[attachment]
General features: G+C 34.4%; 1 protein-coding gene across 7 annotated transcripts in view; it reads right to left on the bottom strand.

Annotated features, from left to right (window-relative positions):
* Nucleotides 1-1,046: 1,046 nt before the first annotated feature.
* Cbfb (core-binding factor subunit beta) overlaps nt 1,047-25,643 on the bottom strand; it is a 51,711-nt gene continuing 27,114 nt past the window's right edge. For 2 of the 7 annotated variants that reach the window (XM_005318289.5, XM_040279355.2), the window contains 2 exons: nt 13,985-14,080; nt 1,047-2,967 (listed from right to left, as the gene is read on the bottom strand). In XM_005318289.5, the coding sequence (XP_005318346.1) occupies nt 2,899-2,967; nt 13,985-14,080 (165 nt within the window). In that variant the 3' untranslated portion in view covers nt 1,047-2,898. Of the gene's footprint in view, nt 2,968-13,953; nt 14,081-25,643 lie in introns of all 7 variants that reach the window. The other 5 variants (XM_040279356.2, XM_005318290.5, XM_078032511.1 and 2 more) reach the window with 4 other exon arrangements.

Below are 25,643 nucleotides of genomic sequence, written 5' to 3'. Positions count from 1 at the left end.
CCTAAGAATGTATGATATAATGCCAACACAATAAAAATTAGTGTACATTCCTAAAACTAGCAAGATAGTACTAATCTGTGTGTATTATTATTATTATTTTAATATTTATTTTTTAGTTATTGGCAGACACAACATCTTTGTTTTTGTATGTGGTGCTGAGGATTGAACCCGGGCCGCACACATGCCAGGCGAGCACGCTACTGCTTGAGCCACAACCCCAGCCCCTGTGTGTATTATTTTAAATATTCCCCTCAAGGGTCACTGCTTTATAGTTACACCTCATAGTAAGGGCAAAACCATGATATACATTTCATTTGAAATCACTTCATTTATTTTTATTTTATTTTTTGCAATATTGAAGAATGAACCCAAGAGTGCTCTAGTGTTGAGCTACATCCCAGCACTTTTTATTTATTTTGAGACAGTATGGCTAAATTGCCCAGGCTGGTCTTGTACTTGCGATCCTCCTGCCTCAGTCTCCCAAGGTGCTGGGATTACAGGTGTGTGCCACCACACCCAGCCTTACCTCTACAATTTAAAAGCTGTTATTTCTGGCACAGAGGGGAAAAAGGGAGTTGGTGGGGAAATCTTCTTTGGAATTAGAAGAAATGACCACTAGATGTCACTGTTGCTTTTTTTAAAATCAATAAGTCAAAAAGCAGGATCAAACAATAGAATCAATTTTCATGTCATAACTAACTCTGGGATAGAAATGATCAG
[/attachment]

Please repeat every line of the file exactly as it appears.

General features: G+C 34.4%; 1 protein-coding gene across 7 annotated transcripts in view; it reads right to left on the bottom strand.

Annotated features, from left to right (window-relative positions):
* Nucleotides 1-1,046: 1,046 nt before the first annotated feature.
* Cbfb (core-binding factor subunit beta) overlaps nt 1,047-25,643 on the bottom strand; it is a 51,711-nt gene continuing 27,114 nt past the window's right edge. For 2 of the 7 annotated variants that reach the window (XM_005318289.5, XM_040279355.2), the window contains 2 exons: nt 13,985-14,080; nt 1,047-2,967 (listed from right to left, as the gene is read on the bottom strand). In XM_005318289.5, the coding sequence (XP_005318346.1) occupies nt 2,899-2,967; nt 13,985-14,080 (165 nt within the window). In that variant the 3' untranslated portion in view covers nt 1,047-2,898. Of the gene's footprint in view, nt 2,968-13,953; nt 14,081-25,643 lie in introns of all 7 variants that reach the window. The other 5 variants (XM_040279356.2, XM_005318290.5, XM_078032511.1 and 2 more) reach the window with 4 other exon arrangements.

Below are 25,643 nucleotides of genomic sequence, written 5' to 3'. Positions count from 1 at the left end.
CCTAAGAATGTATGATATAATGCCAACACAATAAAAATTAGTGTACATTCCTAAAACTAGCAAGATAGTACTAATCTGTGTGTATTATTATTATTATTTTAATATTTATTTTTTAGTTATTGGCAGACACAACATCTTTGTTTTTGTATGTGGTGCTGAGGATTGAACCCGGGCCGCACACATGCCAGGCGAGCACGCTACTGCTTGAGCCACAACCCCAGCCCCTGTGTGTATTATTTTAAATATTCCCCTCAAGGGTCACTGCTTTATAGTTACACCTCATAGTAAGGGCAAAACCATGATATACATTTCATTTGAAATCACTTCATTTATTTTTATTTTATTTTTTGCAATATTGAAGAATGAACCCAAGAGTGCTCTAGTGTTGAGCTACATCCCAGCACTTTTTATTTATTTTGAGACAGTATGGCTAAATTGCCCAGGCTGGTCTTGTACTTGCGATCCTCCTGCCTCAGTCTCCCAAGGTGCTGGGATTACAGGTGTGTGCCACCACACCCAGCCTTACCTCTACAATTTAAAAGCTGTTATTTCTGGCACAGAGGGGAAAAAGGGAGTTGGTGGGGAAATCTTCTTTGGAATTAGAAGAAATGACCACTAGATGTCACTGTTGCTTTTTTTAAAATCAATAAGTCAAAAAGCAGGATCAAACAATAGAATCAATTTTCATGTCATAACTAACTCTGGGATAGAAATGATCAG